Earth Daze

AIA honors the top eleven sustainable buildings of 2018

Architecture Art National News Sustainability
The New United States Courthouse by SOM (Courtesy © GSA / David Lena)

As a fitting kickoff to Earth Day weekend, the American Institute of Architects (AIA) Committee on the Environment (COTE) has announced the 2018 recipients of its COTE Top Ten Awards. Honoring ten projects that have surpassed rigorous thresholds in integration, energy use, water conservation, and wellness benchmarks, the award showcases cutting-edge buildings that are not only sustainable, but that contribute to the surrounding neighborhood. This year’s jury included:

  • Michelle Addington, Dean, School of Architecture, The University of Texas Austin Austin, Texas
  • Jennifer Devlin-Herbert, FAIA, EHDD. San Francisco
  • Kevin Schorn, AIA, Renzo Piano Building Workshop, New York
  • Julie V. Snow, FAIA, Snow Kreilich, Minneapolis
  • Susan Ubbelohde, LOISOS + UBBELOHDE, Alameda, California

The 2018 awardees ranged in usage from libraries to art galleries, as well as one single-family home. While the COTE Top Ten Awards are given to buildings that meet certain requirements, an additional “Top Ten Plus Award” is handed out to a single project with exceptional post-occupancy performance. The winners are as follows:

(© Doublespace Photography)

Albion District Library; Toronto, Ontario, Canada
Architect: Perkins+Will

According to the jury: “This project clearly demonstrates the immediate positive impact of good design. A district library that serves a diverse and newly-immigrant community, the library has a dramatically increased visitorship (with a notable 75 percent increase for teenagers) over the old facility.”

(Courtesy Lake|Flato)

Georgia Tech Engineered Biosystems Building; Atlanta, Georgia
Architect: Lake|Flato in collaboration with Cooper Carry

According to the jury: “The Georgia Tech Engineered Biosystems Building weaves a large array of active and passive strategies into a highly tuned machine for this university research laboratory.”

(Courtesy Studio Twenty Seven Architecture)

Mundo Verde at Cook Campus; Washington
Architect: Studio Twenty Seven Architecture

According to the jury: “A 25,000-gallon cistern holds rainwater for reuse, while the gardens have increased site vegetation from zero to 40 percent.”

(Courtesy Leddy Maytum Stacy Architects)

Nancy and Stephen Grand Family House; San Francisco
Architect: Leddy Maytum Stacy Architects

According to the jury: “This cost-effective building serves a community of sick children and their families while prioritizing environmental performance.”

(Courtesy © GSA / David Lena)

New United States Courthouse; Los Angeles; Los Angeles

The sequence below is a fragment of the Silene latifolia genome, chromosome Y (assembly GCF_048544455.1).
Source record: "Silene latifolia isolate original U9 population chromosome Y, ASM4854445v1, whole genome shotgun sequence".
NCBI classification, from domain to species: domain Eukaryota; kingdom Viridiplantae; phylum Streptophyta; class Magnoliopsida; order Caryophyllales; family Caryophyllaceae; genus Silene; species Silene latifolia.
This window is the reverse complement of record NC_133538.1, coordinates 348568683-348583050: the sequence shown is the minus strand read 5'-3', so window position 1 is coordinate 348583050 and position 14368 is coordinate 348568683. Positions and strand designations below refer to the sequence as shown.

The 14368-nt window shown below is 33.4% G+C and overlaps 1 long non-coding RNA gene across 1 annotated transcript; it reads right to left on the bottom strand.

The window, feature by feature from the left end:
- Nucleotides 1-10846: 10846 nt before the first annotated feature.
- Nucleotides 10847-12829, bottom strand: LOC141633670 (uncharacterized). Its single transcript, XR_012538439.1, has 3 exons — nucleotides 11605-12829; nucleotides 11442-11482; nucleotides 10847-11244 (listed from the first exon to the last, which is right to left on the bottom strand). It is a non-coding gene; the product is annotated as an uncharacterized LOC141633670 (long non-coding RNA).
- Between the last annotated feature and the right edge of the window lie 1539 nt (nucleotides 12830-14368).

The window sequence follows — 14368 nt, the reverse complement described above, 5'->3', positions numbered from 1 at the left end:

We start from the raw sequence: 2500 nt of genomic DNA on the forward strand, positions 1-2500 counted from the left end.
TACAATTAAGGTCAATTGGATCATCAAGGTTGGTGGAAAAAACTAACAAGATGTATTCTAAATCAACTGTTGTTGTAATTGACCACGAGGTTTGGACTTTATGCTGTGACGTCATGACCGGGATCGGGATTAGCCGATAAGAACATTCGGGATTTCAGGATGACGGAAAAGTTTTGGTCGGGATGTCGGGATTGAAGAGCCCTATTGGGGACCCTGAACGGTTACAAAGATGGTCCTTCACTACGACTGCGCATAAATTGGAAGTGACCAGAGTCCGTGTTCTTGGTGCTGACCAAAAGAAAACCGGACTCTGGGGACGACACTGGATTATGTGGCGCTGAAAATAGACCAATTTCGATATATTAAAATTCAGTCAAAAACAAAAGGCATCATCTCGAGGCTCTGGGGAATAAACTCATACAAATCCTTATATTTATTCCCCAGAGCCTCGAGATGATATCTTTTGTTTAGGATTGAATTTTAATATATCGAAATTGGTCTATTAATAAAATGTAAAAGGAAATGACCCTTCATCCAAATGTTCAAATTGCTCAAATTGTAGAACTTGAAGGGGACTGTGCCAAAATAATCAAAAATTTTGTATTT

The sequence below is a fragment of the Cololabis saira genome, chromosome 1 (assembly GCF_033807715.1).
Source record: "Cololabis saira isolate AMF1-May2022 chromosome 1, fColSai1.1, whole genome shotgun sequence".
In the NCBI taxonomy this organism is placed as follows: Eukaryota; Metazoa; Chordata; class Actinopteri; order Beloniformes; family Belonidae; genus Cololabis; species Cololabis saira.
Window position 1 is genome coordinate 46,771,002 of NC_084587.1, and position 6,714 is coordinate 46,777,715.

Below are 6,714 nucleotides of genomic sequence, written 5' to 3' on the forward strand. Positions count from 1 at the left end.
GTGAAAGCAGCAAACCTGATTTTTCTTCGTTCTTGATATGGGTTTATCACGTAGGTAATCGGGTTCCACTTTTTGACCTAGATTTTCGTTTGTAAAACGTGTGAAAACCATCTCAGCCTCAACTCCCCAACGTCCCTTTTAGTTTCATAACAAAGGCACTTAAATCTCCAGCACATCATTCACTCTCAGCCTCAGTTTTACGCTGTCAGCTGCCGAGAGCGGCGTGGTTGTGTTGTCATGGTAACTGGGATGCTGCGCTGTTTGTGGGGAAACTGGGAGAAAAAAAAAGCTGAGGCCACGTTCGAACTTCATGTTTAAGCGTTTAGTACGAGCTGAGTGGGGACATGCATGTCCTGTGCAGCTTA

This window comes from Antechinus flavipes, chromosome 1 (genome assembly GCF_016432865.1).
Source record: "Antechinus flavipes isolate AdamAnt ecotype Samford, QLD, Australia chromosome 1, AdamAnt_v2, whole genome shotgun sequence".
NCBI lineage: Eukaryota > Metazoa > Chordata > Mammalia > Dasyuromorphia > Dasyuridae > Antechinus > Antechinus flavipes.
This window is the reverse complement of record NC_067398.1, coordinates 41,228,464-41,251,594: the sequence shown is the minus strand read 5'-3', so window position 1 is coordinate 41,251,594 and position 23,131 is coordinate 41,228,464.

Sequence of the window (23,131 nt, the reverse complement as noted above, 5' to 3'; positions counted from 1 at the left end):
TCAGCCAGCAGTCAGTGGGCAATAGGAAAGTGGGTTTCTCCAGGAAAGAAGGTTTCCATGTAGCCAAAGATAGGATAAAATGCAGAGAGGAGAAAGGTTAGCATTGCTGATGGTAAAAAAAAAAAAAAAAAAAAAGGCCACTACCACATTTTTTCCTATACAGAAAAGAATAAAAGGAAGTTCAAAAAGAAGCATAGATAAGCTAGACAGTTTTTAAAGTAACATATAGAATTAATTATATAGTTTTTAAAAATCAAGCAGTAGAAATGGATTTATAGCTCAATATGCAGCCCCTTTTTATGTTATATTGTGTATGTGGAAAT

Architect: Skidmore, Owings & Merrill LLP

According to the jury: “We were impressed with the quality of the calm, light-filled interior spaces for occupants who are often in the courthouse under difficult circumstances.”

(Joshua Yetman)

The Renwick Gallery of the Smithsonian American Art Museum; Washington, D.C.
Architect: DLR Group

According to the jury: “The Renwick Gallery renovation wove complex and robust new systems while preserving the impressive historic design and collection and allowing opportunities for new works to be displayed.”

(Courtesy Leddy Maytum Stacy Architects)

San Francisco Art Institute – Fort Mason Center Pier 2; San Francisco
Architect: Leddy Maytum Stacy Architects

According to the jury: “The design team recognized the assets of the existing structure and created a great, low-energy building with a healthy interior environment.”

(Courtesy Olson Kundig)

Sawmill; Tehachapi, California
Architect: Olson Kundig

According to the jury: “The team is commended for their site-specific analysis, as evidenced by the decision to let rainwater recharge the water table rather than collect it. If a single-family dwelling is to be built in a desert climate, this is how to do it.”

(Courtesy WRNS Studio)

Sonoma Academy’s Janet Durgin Guild & Commons; Santa Rosa, California
Architect: WRNS Studio

According to the jury: “This project demonstrates that, even with an energy-heavy program that includes a commercial kitchen, a fully integrated and dedicated design team can produce a beautiful and extremely well-performing building.”

Top Ten Plus winner:

(Courtesy KieranTimberlake)

Ortlieb’s Bottling House; Philadelphia, Pennsylvania
Architect: KieranTimberlake

According to the jury: “An exceptional example of passive strategies used in adaptive reuse of an historic urban building.”

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